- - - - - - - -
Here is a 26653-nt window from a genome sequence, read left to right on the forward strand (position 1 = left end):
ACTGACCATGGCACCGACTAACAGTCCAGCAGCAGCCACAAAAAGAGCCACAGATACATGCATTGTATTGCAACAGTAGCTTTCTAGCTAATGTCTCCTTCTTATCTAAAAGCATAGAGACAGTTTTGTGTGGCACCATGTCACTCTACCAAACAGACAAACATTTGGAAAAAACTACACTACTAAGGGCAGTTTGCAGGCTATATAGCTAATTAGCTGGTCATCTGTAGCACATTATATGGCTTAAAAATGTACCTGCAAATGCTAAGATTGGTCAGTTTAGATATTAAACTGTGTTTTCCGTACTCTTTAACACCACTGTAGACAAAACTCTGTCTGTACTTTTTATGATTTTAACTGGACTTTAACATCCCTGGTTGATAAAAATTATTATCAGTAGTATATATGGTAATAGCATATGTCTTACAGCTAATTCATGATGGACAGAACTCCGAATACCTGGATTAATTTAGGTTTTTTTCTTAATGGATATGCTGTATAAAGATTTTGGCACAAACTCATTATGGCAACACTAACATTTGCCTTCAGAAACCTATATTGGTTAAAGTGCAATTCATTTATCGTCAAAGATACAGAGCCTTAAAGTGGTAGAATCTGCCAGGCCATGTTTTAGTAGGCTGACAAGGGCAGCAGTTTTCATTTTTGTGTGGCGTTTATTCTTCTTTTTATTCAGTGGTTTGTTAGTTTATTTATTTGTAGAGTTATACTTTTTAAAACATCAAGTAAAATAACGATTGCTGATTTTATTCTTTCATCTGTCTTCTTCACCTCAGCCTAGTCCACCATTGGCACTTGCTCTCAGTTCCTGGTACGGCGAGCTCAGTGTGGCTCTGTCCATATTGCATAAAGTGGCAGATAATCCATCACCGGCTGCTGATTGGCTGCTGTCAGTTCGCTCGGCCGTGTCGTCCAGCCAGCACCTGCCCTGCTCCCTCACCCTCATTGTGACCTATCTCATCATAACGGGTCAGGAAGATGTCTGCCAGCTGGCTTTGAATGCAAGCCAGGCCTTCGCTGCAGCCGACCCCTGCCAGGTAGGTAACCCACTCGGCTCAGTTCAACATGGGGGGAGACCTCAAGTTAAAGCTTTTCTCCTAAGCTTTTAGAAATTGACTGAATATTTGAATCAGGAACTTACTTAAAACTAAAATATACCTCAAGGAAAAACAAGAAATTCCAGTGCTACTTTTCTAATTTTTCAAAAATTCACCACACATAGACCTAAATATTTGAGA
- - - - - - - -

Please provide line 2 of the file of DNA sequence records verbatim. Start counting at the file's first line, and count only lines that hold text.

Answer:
ACTGACCATGGCACCGACTAACAGTCCAGCAGCAGCCACAAAAAGAGCCACAGATACATGCATTGTATTGCAACAGTAGCTTTCTAGCTAATGTCTCCTTCTTATCTAAAAGCATAGAGACAGTTTTGTGTGGCACCATGTCACTCTACCAAACAGACAAACATTTGGAAAAAACTACACTACTAAGGGCAGTTTGCAGGCTATATAGCTAATTAGCTGGTCATCTGTAGCACATTATATGGCTTAAAAATGTACCTGCAAATGCTAAGATTGGTCAGTTTAGATATTAAACTGTGTTTTCCGTACTCTTTAACACCACTGTAGACAAAACTCTGTCTGTACTTTTTATGATTTTAACTGGACTTTAACATCCCTGGTTGATAAAAATTATTATCAGTAGTATATATGGTAATAGCATATGTCTTACAGCTAATTCATGATGGACAGAACTCCGAATACCTGGATTAATTTAGGTTTTTTTCTTAATGGATATGCTGTATAAAGATTTTGGCACAAACTCATTATGGCAACACTAACATTTGCCTTCAGAAACCTATATTGGTTAAAGTGCAATTCATTTATCGTCAAAGATACAGAGCCTTAAAGTGGTAGAATCTGCCAGGCCATGTTTTAGTAGGCTGACAAGGGCAGCAGTTTTCATTTTTGTGTGGCGTTTATTCTTCTTTTTATTCAGTGGTTTGTTAGTTTATTTATTTGTAGAGTTATACTTTTTAAAACATCAAGTAAAATAACGATTGCTGATTTTATTCTTTCATCTGTCTTCTTCACCTCAGCCTAGTCCACCATTGGCACTTGCTCTCAGTTCCTGGTACGGCGAGCTCAGTGTGGCTCTGTCCATATTGCATAAAGTGGCAGATAATCCATCACCGGCTGCTGATTGGCTGCTGTCAGTTCGCTCGGCCGTGTCGTCCAGCCAGCACCTGCCCTGCTCCCTCACCCTCATTGTGACCTATCTCATCATAACGGGTCAGGAAGATGTCTGCCAGCTGGCTTTGAATGCAAGCCAGGCCTTCGCTGCAGCCGACCCCTGCCAGGTAGGTAACCCACTCGGCTCAGTTCAACATGGGGGGAGACCTCAAGTTAAAGCTTTTCTCCTAAGCTTTTAGAAATTGACTGAATATTTGAATCAGGAACTTACTTAAAACTAAAATATACCTCAAGGAAAAACAAGAAATTCCAGTGCTACTTTTCTAATTTTTCAAAAATTCACCACACATAGACCTAAATATTTGAGA